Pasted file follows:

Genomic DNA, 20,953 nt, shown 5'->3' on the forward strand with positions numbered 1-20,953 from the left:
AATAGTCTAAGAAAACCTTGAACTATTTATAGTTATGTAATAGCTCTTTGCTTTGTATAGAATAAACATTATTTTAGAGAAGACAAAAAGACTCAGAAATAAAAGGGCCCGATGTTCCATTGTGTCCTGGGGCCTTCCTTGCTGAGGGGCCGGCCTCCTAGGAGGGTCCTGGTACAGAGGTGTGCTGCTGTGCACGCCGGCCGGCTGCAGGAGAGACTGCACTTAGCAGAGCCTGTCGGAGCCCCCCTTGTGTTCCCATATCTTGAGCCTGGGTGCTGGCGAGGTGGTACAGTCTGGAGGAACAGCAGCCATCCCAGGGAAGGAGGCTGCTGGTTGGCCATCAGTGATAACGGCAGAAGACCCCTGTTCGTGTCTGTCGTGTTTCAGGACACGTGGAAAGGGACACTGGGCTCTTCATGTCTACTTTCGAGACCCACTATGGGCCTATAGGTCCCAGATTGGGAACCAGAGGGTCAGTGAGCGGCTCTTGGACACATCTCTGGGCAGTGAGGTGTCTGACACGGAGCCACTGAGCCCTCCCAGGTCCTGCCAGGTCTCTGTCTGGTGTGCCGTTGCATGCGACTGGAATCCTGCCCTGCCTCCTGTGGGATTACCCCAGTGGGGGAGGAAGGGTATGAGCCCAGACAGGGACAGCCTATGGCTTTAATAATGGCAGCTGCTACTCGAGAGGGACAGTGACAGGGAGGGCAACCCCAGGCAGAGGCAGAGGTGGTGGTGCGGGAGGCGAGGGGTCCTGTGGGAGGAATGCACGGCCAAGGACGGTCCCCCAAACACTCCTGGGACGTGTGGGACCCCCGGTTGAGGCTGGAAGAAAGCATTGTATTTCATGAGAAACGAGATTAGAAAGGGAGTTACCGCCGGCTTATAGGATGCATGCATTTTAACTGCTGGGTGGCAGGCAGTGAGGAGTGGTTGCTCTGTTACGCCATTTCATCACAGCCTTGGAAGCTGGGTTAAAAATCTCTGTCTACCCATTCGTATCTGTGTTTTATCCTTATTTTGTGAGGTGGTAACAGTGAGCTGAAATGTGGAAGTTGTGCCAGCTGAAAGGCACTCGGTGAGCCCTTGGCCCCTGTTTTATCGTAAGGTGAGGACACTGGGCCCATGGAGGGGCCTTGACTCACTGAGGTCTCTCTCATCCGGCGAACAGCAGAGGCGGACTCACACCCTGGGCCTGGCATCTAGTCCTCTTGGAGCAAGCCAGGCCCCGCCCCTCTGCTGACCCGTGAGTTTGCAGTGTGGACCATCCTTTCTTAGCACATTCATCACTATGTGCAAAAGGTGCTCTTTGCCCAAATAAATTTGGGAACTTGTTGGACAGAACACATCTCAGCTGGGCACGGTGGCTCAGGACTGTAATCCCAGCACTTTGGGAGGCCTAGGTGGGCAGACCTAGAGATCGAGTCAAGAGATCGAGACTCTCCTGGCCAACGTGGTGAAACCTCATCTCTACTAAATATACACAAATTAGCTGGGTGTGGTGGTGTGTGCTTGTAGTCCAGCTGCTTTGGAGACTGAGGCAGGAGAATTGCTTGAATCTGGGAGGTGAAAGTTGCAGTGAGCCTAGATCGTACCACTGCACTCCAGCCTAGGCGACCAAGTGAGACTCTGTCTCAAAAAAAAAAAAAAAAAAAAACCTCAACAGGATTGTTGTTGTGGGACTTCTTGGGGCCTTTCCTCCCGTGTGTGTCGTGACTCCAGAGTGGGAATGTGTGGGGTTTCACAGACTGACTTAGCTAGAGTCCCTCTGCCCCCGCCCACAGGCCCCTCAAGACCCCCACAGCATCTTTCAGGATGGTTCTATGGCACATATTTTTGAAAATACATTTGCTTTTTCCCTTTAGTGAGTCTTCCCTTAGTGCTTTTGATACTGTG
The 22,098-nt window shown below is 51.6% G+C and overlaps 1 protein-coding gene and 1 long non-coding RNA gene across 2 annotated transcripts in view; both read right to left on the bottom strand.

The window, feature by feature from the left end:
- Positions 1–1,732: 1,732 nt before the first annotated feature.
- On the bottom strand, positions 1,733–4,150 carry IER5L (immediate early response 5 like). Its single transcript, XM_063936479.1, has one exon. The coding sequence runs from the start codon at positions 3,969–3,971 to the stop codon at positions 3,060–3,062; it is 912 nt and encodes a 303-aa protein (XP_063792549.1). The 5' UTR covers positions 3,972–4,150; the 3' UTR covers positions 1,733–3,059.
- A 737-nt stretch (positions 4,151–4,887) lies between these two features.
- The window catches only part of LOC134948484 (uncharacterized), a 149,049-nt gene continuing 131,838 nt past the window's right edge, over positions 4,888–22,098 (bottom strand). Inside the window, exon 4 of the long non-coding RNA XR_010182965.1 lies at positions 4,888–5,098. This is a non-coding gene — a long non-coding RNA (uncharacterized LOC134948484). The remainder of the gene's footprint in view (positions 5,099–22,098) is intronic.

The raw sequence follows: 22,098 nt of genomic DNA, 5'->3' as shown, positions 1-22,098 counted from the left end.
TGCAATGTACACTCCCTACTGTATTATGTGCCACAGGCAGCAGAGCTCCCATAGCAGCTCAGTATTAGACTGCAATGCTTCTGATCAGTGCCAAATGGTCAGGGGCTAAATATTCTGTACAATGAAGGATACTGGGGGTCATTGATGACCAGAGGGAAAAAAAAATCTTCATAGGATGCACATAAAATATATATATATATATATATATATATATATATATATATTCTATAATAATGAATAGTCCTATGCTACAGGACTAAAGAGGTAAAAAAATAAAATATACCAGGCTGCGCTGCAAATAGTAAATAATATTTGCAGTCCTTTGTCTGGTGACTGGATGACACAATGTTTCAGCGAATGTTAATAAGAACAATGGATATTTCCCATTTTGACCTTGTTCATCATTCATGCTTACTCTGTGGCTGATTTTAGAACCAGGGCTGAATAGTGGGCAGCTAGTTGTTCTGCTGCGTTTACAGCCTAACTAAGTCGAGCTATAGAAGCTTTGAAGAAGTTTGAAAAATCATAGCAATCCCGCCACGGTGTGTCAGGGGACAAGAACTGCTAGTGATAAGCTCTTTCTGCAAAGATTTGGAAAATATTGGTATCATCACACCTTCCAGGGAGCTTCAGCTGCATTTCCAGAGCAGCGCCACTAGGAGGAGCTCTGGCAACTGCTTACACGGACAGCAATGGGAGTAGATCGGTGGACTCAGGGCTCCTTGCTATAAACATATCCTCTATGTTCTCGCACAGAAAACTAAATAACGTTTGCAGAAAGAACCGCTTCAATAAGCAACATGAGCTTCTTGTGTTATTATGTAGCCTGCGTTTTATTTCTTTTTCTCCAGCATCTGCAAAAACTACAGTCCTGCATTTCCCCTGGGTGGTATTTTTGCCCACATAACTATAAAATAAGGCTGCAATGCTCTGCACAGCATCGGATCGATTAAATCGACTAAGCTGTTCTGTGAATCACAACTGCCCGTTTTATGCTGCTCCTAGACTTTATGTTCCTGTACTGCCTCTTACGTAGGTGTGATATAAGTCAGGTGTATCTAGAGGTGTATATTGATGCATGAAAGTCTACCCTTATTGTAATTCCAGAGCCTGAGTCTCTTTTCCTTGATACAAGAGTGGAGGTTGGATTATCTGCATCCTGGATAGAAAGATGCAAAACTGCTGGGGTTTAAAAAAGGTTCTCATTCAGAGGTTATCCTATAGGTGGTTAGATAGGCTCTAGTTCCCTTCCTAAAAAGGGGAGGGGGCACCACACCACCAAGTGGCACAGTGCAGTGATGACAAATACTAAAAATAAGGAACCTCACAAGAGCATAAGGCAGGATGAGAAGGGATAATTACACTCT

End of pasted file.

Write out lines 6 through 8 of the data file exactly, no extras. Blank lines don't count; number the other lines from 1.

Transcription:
- On the bottom strand, positions 1,733–4,150 carry IER5L (immediate early response 5 like). Its single transcript, XM_063936479.1, has one exon. The coding sequence runs from the start codon at positions 3,969–3,971 to the stop codon at positions 3,060–3,062; it is 912 nt and encodes a 303-aa protein (XP_063792549.1). The 5' UTR covers positions 3,972–4,150; the 3' UTR covers positions 1,733–3,059.
- A 737-nt stretch (positions 4,151–4,887) lies between these two features.
- The window catches only part of LOC134948484 (uncharacterized), a 149,049-nt gene continuing 131,838 nt past the window's right edge, over positions 4,888–22,098 (bottom strand). Inside the window, exon 4 of the long non-coding RNA XR_010182965.1 lies at positions 4,888–5,098. This is a non-coding gene — a long non-coding RNA (uncharacterized LOC134948484). The remainder of the gene's footprint in view (positions 5,099–22,098) is intronic.